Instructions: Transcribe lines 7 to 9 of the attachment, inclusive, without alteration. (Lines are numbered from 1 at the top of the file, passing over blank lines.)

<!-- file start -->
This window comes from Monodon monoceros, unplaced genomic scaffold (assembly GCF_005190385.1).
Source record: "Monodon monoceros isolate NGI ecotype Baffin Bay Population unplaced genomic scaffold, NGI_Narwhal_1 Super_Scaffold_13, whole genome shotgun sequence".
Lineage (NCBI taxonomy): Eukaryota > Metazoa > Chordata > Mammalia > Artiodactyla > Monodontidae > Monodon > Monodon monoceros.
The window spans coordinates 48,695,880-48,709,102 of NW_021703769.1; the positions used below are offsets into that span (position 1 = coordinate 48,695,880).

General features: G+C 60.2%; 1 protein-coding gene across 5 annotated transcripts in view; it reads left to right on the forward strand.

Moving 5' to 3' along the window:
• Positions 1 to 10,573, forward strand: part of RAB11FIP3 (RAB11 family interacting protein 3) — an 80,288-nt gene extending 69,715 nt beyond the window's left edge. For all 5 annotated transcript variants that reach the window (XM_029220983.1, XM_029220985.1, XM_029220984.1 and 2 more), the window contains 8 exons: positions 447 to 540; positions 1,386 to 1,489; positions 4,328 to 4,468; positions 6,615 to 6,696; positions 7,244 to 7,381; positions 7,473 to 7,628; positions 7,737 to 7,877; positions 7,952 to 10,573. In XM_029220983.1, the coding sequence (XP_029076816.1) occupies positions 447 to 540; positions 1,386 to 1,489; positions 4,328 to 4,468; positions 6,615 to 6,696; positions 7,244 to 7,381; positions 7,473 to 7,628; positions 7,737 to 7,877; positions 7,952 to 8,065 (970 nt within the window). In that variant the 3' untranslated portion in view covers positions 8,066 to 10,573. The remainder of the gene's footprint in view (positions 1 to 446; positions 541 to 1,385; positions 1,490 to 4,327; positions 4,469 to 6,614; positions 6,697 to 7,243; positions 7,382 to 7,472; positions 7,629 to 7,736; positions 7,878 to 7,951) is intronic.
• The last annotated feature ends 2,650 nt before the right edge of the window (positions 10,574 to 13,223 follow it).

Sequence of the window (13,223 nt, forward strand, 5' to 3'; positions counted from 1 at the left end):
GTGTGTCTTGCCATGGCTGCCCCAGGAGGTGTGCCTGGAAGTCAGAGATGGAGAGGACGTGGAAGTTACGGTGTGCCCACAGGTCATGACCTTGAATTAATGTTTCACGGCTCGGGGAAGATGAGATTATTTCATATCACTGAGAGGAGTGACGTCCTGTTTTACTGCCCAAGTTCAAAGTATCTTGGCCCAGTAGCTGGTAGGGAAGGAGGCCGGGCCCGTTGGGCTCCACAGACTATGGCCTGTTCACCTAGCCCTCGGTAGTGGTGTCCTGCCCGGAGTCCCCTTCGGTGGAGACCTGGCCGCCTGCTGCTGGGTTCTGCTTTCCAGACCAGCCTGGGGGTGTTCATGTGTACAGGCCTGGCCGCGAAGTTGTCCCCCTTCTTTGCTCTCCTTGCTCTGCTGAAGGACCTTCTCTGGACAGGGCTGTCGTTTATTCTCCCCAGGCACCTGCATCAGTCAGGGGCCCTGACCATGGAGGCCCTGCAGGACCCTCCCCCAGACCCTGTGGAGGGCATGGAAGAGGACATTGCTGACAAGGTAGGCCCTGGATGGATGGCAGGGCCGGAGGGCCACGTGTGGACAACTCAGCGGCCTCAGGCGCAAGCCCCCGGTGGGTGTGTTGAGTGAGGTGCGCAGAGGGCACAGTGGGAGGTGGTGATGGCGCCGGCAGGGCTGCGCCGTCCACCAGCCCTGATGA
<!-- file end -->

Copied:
• Positions 1 to 10,573, forward strand: part of RAB11FIP3 (RAB11 family interacting protein 3) — an 80,288-nt gene extending 69,715 nt beyond the window's left edge. For all 5 annotated transcript variants that reach the window (XM_029220983.1, XM_029220985.1, XM_029220984.1 and 2 more), the window contains 8 exons: positions 447 to 540; positions 1,386 to 1,489; positions 4,328 to 4,468; positions 6,615 to 6,696; positions 7,244 to 7,381; positions 7,473 to 7,628; positions 7,737 to 7,877; positions 7,952 to 10,573. In XM_029220983.1, the coding sequence (XP_029076816.1) occupies positions 447 to 540; positions 1,386 to 1,489; positions 4,328 to 4,468; positions 6,615 to 6,696; positions 7,244 to 7,381; positions 7,473 to 7,628; positions 7,737 to 7,877; positions 7,952 to 8,065 (970 nt within the window). In that variant the 3' untranslated portion in view covers positions 8,066 to 10,573. The remainder of the gene's footprint in view (positions 1 to 446; positions 541 to 1,385; positions 1,490 to 4,327; positions 4,469 to 6,614; positions 6,697 to 7,243; positions 7,382 to 7,472; positions 7,629 to 7,736; positions 7,878 to 7,951) is intronic.
• The last annotated feature ends 2,650 nt before the right edge of the window (positions 10,574 to 13,223 follow it).

Sequence of the window (13,223 nt, forward strand, 5' to 3'; positions counted from 1 at the left end):